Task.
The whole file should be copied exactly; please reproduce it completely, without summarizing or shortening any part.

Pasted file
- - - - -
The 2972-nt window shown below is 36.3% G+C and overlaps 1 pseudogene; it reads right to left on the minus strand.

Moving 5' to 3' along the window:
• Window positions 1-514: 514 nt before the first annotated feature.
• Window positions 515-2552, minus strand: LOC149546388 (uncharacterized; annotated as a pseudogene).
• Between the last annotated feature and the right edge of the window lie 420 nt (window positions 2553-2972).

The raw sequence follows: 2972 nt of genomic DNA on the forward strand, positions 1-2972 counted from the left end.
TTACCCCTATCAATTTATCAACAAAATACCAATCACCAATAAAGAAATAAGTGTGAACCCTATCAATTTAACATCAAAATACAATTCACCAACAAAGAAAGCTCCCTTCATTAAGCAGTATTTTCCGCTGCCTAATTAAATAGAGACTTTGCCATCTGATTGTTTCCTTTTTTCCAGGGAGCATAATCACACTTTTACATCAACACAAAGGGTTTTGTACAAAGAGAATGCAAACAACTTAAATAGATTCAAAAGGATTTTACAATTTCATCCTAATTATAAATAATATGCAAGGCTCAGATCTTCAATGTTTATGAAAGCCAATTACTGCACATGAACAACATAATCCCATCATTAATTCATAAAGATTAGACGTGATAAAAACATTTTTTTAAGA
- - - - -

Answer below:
The 2972-nt window shown below is 36.3% G+C and overlaps 1 pseudogene; it reads right to left on the minus strand.

Moving 5' to 3' along the window:
• Window positions 1-514: 514 nt before the first annotated feature.
• Window positions 515-2552, minus strand: LOC149546388 (uncharacterized; annotated as a pseudogene).
• Between the last annotated feature and the right edge of the window lie 420 nt (window positions 2553-2972).

The raw sequence follows: 2972 nt of genomic DNA on the forward strand, positions 1-2972 counted from the left end.
TTACCCCTATCAATTTATCAACAAAATACCAATCACCAATAAAGAAATAAGTGTGAACCCTATCAATTTAACATCAAAATACAATTCACCAACAAAGAAAGCTCCCTTCATTAAGCAGTATTTTCCGCTGCCTAATTAAATAGAGACTTTGCCATCTGATTGTTTCCTTTTTTCCAGGGAGCATAATCACACTTTTACATCAACACAAAGGGTTTTGTACAAAGAGAATGCAAACAACTTAAATAGATTCAAAAGGATTTTACAATTTCATCCTAATTATAAATAATATGCAAGGCTCAGATCTTCAATGTTTATGAAAGCCAATTACTGCACATGAACAACATAATCCCATCATTAATTCATAAAGATTAGACGTGATAAAAACATTTTTTTAAGA